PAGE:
Insignia debuts new Ntrigue server software
- By John Monroe
- Jun 02, 1996
Insignia Solutions Inc. last week introduced a new version of its Ntrigue application server software that includes new systems administration features and other enhancements that make it easier to deploy as part of large networks.
Ntrigue allows Unix, Apple Computer Inc. Macintosh and Microsoft Corp. Windows clients to access Windows-based applications running on a common Windows NT server.
With Ntrigue 2.0, which is now shipping, federal systems administrators have better capabilities for providing and controlling application access as well as improvements in performance and Unix/Windows integration.
These enhancements will become more important as the industry pushes toward more network-centric computing and Ntrigue gets installed on larger networks, said Dick Heermance, director of corporate marketing at Insignia, Santa Clara, Calif. Organizations tend to start with small deployments, but "those installations will grow," Heermance said. "We just made it easier for those installations to grow."
Insignia is working to add Ntrigue 2.0 to the Navy's Tactical Advanced Computer-4 contract, held by Hewlett-Packard Co.; the Defense Intelligence Agency's Software Acquisition Support Services pact, held by BTG Inc.; the Air Force Workstations contract, held by Hughes Data Systems; and the Air Force's Integration for Command, Control, Communications, Computers and Intelligence contract, held by BTG Inc. With the new release, systems administrators setting up new Unix-based clients can import user profile information into Ntrigue directly from the Unix server.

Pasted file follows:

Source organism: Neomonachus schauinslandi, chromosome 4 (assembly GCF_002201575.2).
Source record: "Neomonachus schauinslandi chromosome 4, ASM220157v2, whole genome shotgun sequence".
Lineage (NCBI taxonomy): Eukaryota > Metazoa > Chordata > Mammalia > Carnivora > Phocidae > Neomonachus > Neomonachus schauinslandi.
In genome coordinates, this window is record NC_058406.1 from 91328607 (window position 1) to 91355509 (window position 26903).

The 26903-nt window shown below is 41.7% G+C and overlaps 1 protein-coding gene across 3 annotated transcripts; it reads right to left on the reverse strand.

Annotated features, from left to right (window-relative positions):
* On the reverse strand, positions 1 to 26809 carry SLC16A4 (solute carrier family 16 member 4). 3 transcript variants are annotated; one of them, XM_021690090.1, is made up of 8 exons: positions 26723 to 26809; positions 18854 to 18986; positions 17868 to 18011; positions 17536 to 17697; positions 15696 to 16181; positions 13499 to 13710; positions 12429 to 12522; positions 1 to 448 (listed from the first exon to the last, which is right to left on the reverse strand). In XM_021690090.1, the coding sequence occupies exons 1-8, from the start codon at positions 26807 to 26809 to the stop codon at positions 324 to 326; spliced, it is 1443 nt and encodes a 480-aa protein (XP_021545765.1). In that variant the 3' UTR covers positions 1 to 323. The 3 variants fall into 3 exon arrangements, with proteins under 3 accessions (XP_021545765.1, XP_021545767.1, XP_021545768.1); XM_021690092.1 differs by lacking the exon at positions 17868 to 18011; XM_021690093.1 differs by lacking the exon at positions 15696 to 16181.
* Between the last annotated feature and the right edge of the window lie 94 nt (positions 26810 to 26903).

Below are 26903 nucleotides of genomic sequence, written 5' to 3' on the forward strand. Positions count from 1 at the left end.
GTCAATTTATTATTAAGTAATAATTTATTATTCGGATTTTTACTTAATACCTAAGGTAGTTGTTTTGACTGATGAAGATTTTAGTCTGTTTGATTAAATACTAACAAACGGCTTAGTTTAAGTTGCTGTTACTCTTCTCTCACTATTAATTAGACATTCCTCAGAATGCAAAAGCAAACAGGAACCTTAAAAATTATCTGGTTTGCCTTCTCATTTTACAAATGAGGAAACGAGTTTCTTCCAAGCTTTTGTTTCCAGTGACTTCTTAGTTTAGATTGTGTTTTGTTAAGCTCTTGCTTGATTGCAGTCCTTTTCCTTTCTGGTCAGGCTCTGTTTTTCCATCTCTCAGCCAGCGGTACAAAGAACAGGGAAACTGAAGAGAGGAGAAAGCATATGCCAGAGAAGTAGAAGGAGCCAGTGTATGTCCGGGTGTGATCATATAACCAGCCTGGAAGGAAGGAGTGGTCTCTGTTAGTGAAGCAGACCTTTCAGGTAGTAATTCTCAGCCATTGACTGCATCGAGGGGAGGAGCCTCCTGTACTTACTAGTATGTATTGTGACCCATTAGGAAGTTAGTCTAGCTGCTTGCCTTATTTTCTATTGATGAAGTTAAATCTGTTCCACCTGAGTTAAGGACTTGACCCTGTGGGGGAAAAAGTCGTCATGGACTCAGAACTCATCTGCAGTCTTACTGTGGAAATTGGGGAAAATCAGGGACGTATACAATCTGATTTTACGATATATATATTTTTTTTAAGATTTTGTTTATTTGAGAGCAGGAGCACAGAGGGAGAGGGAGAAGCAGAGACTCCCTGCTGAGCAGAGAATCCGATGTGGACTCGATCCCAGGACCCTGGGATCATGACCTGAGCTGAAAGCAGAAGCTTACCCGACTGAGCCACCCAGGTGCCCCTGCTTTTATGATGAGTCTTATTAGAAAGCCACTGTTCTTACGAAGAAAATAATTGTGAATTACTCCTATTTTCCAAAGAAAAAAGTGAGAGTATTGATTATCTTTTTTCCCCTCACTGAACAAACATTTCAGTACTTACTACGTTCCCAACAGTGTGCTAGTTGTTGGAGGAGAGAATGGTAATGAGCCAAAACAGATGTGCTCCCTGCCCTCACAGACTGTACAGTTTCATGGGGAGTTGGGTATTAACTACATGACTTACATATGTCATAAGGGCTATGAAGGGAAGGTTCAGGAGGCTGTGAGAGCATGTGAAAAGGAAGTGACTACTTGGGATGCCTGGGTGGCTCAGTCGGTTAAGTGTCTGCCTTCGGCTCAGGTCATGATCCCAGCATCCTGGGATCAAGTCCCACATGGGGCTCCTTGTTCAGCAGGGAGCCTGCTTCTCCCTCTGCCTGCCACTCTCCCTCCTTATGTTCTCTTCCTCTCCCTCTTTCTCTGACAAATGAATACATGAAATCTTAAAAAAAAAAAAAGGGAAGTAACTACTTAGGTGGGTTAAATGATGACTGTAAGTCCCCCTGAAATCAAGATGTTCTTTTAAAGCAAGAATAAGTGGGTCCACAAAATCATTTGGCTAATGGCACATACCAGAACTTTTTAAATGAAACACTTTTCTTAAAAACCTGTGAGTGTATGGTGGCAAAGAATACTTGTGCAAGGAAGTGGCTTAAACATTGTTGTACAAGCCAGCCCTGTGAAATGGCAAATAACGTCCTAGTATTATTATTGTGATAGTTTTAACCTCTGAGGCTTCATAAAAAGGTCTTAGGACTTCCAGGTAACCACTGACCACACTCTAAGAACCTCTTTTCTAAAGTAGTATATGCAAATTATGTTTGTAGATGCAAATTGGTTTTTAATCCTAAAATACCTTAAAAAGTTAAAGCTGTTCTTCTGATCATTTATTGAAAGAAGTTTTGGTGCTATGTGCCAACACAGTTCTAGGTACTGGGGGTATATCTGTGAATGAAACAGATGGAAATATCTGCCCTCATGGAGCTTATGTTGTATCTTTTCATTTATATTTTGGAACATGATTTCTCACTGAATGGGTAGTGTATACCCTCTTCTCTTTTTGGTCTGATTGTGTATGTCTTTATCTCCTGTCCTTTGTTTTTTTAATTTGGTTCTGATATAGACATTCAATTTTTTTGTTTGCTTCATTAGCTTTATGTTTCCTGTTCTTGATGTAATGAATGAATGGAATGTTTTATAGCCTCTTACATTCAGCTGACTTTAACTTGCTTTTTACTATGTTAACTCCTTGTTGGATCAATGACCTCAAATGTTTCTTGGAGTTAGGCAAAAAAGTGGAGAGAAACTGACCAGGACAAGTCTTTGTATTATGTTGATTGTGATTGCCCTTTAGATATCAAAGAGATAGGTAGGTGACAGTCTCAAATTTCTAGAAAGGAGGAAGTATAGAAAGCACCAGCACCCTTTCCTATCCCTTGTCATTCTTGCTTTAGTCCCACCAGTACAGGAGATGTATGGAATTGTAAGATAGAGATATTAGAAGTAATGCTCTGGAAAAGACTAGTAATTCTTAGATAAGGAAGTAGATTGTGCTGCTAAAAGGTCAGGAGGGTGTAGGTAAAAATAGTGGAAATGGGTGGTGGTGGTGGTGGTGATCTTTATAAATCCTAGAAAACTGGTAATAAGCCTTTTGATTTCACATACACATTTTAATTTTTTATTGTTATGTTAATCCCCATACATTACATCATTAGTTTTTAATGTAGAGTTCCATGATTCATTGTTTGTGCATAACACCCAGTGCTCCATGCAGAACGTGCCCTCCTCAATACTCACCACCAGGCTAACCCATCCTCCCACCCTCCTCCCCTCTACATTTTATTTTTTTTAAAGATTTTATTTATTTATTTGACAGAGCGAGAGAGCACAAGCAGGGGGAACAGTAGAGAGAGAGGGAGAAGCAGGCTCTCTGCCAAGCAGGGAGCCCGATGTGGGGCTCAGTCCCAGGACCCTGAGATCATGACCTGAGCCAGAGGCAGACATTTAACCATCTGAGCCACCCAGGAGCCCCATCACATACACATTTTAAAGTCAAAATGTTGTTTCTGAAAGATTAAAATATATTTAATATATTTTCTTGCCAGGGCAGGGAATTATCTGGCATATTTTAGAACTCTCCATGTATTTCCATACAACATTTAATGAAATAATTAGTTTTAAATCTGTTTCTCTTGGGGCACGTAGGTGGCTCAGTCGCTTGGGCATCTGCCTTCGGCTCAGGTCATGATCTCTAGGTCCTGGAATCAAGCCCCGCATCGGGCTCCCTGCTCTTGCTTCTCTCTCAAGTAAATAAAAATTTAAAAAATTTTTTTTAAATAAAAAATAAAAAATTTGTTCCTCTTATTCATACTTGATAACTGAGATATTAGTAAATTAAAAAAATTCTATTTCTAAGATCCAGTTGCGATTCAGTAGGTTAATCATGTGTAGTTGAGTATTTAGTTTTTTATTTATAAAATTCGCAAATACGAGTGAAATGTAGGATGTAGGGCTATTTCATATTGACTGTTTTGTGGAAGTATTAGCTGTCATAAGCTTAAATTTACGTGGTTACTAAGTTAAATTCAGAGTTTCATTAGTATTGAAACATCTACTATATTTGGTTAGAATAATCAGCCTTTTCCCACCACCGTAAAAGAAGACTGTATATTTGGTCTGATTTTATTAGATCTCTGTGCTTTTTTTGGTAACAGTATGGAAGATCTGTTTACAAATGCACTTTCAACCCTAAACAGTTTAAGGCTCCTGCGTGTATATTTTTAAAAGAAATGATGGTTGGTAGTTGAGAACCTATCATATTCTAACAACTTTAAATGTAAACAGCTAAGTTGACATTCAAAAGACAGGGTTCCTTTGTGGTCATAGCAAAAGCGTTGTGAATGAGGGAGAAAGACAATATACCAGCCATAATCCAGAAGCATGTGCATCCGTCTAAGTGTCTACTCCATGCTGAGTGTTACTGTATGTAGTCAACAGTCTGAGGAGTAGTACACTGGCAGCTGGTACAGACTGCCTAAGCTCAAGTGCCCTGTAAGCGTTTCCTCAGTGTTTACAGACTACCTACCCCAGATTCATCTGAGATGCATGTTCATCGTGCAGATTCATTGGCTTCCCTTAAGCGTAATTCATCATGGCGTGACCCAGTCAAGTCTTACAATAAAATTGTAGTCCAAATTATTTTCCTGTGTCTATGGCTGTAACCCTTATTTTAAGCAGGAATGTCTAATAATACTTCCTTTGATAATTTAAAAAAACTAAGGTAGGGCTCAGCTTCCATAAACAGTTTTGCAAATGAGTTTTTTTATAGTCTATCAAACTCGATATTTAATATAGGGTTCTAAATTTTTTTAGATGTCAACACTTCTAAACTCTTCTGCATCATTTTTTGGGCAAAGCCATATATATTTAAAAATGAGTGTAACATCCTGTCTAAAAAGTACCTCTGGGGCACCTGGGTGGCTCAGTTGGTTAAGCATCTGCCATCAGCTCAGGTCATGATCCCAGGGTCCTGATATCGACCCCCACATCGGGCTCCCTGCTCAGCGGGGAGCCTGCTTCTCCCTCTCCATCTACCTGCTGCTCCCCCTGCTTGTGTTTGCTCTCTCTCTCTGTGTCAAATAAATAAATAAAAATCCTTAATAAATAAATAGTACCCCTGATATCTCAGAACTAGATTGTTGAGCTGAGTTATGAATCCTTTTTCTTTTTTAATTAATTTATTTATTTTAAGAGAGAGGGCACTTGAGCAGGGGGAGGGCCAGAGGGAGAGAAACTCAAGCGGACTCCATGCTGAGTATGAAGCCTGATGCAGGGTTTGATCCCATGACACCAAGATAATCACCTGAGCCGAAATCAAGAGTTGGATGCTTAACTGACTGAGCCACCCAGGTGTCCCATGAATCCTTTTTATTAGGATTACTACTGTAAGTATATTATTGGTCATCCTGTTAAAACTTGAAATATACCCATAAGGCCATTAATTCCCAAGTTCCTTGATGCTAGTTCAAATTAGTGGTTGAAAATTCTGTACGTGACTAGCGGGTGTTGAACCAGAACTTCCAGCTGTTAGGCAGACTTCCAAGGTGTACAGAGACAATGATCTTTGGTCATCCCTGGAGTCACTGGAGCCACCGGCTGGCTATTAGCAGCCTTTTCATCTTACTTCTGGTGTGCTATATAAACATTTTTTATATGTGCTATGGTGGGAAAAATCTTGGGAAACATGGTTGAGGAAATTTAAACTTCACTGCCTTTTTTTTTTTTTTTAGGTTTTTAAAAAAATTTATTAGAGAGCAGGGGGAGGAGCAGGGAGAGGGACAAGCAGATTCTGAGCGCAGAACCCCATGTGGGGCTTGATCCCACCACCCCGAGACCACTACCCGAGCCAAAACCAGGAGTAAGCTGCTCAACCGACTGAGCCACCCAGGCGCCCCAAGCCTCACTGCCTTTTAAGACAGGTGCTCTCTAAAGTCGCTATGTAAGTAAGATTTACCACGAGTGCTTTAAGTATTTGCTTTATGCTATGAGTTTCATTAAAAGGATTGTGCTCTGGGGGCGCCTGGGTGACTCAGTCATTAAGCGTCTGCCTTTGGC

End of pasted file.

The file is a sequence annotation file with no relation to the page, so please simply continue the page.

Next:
In the past, administrators had to re-enter all the user information, which made it difficult to set up large numbers of users at one time, said John Chang, vice president of marketing and technical support. This feature "really takes the drudgery out of systems administration," Chang said.
Ntrigue 2.0 also includes an improved X
driver, which improves the speed and efficiency of the Windows display on the client systems. The new X driver, optimized for Windows applications, improves response time by as much as 35 percent, but it also requires less bandwidth, which will help keep down network congestion, Chang said.
Additionally, a new X Windows Display Manager shows users how many other users are already logged on to a server so they can do some pro-active load balancing. The display manager also lets users log on through a pop-up menu rather than a command line. Finally, the new release provides for remote dial-up access so users can access the application server from remote locations.
Ntrigue was designed to allow Unix and Mac clients to access Microsoft Windows applications running on a Windows NT server. However, users have also discovered Ntrigue can host Windows desktops as well. For example, Windows 3.1 users with old personal computers can access Windows 95 or Windows NT applications through the Ntrigue software.
Insignia now expects to see its product move into the Internet and intranet markets as well. For example, agencies can set up Ntrigue on a World Wide Web server to provide access to Java applications for users who do not have the necessary platform on their desktop, Heermance said.
"The timing is really right for this kind of technology," said Audrey Apsel, research director of network technologies at The Gartner Group, a research and consulting firm.